So that is it, the third and final day finished and Who Do You Think You Are? Live over and done with for another year, well almost.
Public transport being what it is on Sunday I had a much later start this morning (and an earlier finish) so when I arrived just after 11 o’clock things were already in full swing, although it has to be said that it wasn’t swinging quite as much as on the previous two days, things were a lot quieter.
I only managed to attend two workshops today (I probably could have fitted in another) and both were excellent. First was Dr Gill Draper of the British Association for Local History talking about free local history websites for family historians. This was an interesting talk and although I had heard of many of the websites there were a fair number that I hadn’t looked at before (or recently).
The talk was based on one of the publications from BALH, “Internet Sites for Local Historians” and I felt inspired to buy a copy afterwards. Flicking through the pages of the booklet I can see that there are many websites that I have never encountered before (and some old favourites), this could keep me entertained and educated for weeks.
The second talk was again based on a book or rather about a book, entitled The Platoon: An Infantryman on the Western Front 1916-18. Andy Robertshaw spoke enthusiastically about the discovery and exploration of the manuscript and the validation of it’s contents. I didn’t have time to hang around and get a copy of this book, but I will put it on my wish list.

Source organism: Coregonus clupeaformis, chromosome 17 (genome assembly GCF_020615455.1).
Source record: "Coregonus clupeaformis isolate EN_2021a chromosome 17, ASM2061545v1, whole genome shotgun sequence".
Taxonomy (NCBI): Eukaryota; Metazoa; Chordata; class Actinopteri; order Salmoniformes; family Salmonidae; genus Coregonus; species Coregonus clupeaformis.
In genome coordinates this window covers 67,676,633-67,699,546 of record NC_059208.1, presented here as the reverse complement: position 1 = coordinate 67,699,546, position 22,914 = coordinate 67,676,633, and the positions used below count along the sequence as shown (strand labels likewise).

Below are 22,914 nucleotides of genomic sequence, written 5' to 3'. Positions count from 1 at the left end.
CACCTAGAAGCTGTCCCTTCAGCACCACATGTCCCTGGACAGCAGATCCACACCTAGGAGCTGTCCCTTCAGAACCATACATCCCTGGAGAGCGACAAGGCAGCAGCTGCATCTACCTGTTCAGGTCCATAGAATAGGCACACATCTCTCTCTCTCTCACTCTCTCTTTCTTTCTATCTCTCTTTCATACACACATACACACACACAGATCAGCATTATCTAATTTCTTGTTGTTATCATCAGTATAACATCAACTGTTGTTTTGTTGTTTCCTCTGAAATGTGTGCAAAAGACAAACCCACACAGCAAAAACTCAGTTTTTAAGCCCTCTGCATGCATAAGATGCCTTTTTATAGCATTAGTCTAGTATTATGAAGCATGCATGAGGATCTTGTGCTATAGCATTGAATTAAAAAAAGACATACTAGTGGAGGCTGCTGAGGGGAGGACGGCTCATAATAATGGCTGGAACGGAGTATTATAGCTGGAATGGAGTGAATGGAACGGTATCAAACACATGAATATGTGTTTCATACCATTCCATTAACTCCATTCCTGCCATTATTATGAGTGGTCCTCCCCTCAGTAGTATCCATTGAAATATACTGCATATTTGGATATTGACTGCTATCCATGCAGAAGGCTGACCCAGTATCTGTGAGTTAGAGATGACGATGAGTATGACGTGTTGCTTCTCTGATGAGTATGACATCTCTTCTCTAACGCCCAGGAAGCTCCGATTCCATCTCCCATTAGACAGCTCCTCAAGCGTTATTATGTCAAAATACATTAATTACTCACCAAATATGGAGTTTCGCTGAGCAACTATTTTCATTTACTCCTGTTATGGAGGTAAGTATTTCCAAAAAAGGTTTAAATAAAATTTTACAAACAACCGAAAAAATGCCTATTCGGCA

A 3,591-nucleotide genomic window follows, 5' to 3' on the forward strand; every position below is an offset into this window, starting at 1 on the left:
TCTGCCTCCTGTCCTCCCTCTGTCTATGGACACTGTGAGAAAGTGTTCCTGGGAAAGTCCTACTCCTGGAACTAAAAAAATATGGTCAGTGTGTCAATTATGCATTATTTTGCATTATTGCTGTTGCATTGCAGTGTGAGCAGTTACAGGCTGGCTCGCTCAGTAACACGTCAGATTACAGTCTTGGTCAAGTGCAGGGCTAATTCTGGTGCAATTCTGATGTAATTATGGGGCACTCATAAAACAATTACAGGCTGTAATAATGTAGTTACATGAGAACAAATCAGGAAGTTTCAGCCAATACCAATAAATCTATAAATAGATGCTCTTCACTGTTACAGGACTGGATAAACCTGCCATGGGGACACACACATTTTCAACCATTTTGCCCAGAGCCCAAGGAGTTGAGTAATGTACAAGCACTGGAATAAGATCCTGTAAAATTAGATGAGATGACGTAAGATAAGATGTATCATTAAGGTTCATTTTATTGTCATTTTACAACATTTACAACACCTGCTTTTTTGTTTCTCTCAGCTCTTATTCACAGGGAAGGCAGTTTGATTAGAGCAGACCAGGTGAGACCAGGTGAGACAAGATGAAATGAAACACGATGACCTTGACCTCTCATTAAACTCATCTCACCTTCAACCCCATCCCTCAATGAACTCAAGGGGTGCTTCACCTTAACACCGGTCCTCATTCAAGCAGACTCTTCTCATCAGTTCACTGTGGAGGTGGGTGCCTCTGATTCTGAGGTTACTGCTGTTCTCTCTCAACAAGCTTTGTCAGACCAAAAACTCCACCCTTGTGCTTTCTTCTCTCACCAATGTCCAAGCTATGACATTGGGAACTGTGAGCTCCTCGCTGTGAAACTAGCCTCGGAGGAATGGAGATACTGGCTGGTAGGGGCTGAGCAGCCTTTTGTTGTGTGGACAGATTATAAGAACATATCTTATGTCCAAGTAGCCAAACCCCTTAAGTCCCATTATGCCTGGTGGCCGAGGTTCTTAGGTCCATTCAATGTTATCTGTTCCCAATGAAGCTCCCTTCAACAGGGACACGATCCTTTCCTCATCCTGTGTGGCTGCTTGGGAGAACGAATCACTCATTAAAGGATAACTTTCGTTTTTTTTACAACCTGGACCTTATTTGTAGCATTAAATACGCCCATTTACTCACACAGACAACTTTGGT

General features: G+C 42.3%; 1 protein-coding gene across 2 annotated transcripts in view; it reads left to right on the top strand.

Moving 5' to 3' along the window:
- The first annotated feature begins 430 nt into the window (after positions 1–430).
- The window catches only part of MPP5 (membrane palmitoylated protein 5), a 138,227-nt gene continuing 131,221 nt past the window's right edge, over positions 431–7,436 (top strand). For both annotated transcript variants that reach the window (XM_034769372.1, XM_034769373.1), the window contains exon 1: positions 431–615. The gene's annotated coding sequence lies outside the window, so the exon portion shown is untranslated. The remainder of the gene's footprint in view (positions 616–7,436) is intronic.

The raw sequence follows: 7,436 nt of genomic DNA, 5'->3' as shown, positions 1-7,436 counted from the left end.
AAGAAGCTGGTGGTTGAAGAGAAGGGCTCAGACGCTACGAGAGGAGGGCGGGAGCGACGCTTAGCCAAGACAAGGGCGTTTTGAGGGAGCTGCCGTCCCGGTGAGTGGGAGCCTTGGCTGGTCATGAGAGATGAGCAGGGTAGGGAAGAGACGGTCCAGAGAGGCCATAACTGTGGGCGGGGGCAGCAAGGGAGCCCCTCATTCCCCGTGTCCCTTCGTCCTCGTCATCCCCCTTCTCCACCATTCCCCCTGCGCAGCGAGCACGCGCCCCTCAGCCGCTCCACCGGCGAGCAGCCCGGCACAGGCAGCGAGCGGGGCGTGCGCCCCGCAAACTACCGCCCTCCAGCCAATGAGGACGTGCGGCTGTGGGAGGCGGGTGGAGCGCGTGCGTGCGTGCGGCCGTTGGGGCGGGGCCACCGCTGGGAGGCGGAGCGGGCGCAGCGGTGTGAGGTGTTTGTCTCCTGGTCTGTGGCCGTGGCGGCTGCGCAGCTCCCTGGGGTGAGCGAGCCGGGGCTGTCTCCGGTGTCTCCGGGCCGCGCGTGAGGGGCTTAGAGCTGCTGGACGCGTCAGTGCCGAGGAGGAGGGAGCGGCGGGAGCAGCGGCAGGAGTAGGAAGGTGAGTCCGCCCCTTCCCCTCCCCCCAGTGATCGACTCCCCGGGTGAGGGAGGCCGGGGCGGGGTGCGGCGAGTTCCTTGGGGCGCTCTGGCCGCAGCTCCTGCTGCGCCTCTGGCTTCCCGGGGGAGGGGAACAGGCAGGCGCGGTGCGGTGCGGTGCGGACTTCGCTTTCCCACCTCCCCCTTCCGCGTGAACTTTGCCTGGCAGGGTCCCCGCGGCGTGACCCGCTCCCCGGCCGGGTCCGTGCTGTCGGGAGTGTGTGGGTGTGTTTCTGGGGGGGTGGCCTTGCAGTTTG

On a personal level not only did I bump into my distant cousin again, but also one of my first cousins, who I had no idea was going to be there. Another highlight was chatting to one of the people at the Weald and Downland Open Air Museum display, who it turned it was the director of the museum, and co-author of one of the books on my shelf which has photos of my relatives, and who had met some of my Mitchell relations in West Dean, Sussex. It could only happen at Who Do You Think You Are? Live!
Tomorrow my world returns to normal, when my alarm goes off at 5:15am tomorrow morning I won’t be leaping out of bed excitedly, but rather trudging grudgingly to the bathroom to prepare for a week at work.